*MATRIMONIAL DISPUTE:-
Questions arises when there is a property jointly owned, in matrimonial dispute were Wife had filed Application u/s 12 of Domestic Violence Act,2005 and sought protection u/s 18 of the Act the Property acquired jointly by Husband and Wife, Wife Prayed to restrain husband from enjoyment of flat, Husband filed application of interim relief of accommodation rejected and limited relief was granted to him from alienating.

Problems In Matrimonial Disputes:-
In matrimonial disputes, what are the real problems that confront a divorcing couple? Begin with the definition of divorce. Black’s Law Dictionary defines divorce as “the legal separation of man and wife.” The New Britannica – Webster Dictionary defines divorce as “a complete legal dissolution of a marriage.” Interestingly, however, marriage has a much broader definition. Britannica – Webster defines marriage as “the institution whereby a man and a woman are joined in a special social and legal relationship for the purpose of making a home and raising a family.”

Thus, it is interesting to see that marriage is viewed as a legal and social union of two people; however, divorce is merely viewed as the legal termination of said marriage. These definitions in and of themselves highlight one of the basic problems that occur when a couple chooses to divorce. Namely, although the legal system is equipped to deal with the legal problems that the couple faces when divorcing, it does not address nor is it equipped to deal with the social and emotional issues that confront the couple.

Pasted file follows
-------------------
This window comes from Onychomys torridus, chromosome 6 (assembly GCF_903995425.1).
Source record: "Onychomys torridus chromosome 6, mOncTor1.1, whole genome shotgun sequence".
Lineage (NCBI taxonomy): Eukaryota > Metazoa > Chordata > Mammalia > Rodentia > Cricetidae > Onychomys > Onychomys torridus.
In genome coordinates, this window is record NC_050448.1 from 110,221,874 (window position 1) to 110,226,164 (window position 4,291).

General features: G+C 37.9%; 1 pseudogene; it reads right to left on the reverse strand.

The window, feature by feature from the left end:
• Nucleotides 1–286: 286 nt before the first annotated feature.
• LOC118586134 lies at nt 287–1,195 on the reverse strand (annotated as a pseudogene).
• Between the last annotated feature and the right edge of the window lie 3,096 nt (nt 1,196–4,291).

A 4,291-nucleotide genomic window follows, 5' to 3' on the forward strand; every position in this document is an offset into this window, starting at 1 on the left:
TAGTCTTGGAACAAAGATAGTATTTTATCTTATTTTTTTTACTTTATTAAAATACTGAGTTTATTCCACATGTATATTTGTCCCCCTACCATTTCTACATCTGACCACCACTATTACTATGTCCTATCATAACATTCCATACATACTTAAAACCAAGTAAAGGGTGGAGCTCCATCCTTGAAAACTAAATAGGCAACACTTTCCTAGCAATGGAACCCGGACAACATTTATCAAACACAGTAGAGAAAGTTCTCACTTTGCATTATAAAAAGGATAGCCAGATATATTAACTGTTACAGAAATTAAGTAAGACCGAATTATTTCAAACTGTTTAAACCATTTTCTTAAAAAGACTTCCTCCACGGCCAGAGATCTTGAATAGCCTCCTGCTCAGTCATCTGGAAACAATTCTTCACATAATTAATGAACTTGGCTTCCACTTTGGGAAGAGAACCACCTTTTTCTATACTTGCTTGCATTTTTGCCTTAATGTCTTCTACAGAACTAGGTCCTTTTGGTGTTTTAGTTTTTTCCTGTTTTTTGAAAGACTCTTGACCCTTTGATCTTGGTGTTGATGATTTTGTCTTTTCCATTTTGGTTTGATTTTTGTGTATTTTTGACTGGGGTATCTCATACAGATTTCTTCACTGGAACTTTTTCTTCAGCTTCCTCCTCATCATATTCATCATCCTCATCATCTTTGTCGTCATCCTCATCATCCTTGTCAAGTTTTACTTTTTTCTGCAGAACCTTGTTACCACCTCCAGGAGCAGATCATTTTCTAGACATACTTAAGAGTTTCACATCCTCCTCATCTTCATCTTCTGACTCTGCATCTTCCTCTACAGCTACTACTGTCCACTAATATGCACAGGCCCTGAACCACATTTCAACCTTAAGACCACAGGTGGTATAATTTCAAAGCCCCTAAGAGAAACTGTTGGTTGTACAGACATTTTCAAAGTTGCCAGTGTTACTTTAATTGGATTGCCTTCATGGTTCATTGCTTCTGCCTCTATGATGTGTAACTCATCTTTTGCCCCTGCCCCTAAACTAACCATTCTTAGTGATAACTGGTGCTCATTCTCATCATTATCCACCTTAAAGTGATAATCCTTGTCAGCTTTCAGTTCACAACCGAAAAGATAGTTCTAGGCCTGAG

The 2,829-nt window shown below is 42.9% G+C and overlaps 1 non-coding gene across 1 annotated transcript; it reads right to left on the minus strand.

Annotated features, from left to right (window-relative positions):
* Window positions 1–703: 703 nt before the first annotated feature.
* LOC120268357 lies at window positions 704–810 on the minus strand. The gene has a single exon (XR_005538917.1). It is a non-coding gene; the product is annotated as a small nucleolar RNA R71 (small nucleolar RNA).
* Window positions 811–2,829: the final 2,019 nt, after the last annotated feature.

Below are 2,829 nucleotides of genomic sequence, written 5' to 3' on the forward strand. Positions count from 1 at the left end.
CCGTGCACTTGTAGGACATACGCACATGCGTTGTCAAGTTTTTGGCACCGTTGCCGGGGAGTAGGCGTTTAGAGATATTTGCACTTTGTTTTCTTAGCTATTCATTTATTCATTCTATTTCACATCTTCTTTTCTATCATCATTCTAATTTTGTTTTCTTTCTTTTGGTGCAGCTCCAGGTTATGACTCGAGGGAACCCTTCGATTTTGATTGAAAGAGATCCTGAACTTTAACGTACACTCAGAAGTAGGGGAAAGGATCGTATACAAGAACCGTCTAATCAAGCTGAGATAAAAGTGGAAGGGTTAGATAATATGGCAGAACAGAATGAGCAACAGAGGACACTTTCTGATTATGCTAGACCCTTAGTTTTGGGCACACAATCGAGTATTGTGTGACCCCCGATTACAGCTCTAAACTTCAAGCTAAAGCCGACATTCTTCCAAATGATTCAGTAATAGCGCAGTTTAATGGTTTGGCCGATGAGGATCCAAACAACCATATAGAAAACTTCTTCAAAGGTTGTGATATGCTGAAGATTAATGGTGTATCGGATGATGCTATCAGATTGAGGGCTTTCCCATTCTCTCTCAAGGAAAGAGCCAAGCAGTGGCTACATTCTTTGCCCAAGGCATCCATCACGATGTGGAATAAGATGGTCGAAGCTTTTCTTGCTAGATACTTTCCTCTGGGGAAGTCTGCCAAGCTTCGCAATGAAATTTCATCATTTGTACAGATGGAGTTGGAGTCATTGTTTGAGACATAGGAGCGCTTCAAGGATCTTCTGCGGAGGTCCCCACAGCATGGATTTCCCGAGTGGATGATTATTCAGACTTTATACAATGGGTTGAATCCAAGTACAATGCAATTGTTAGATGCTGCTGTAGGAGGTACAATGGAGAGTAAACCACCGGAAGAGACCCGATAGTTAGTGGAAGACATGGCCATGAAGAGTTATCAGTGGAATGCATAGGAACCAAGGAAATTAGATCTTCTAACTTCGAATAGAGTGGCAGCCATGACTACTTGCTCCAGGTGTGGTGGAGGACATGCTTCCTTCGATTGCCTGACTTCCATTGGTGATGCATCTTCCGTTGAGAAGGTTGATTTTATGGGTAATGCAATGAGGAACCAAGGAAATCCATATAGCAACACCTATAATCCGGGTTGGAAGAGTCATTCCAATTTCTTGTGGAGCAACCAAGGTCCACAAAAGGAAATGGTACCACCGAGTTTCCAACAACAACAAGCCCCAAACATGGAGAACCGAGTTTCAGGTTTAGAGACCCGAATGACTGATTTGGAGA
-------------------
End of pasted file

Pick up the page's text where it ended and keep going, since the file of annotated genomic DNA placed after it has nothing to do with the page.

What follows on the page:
Once the emotional or social issues are dealt with, it makes the resolution of the legal issues that much easier. Taking it a step further, what most people really are arguing about is not legal or financial issues, but rather arguments fueled by their desire to get some form of revenge for a perceived wrong by the other spouse.

Once each of the participants is helped and supported to resolve the emotional and social issues, however, they are in a much better position to deal effectively with the legal and financial issues.

Advocates in Divorce and Domestic Violence around Pune

CONSULTANCY FOR TO DOMESTIC VIOLENCE PUNE

The Protection of Women from Domestic Violence Act 2005 is an Act of the Parliament of India enacted to protect women from domestic violence. It was brought into force by the Indian government from 26 October 2006. The Act provides for the first time in Indian law a definition of “domestic violence”, with this definition being broad and including not only physical violence, but also other forms of violence such as emotional/verbal, sexual, and economic abuse. It is a civil law meant primarily for protection orders and not meant to penalize criminally.[1] The act does not extend to Jammu and Kashmir, which has its own laws, and which enacted in 2010 the Jammu and Kashmir Protection of Women from Domestic Violence Act, 2010.[2]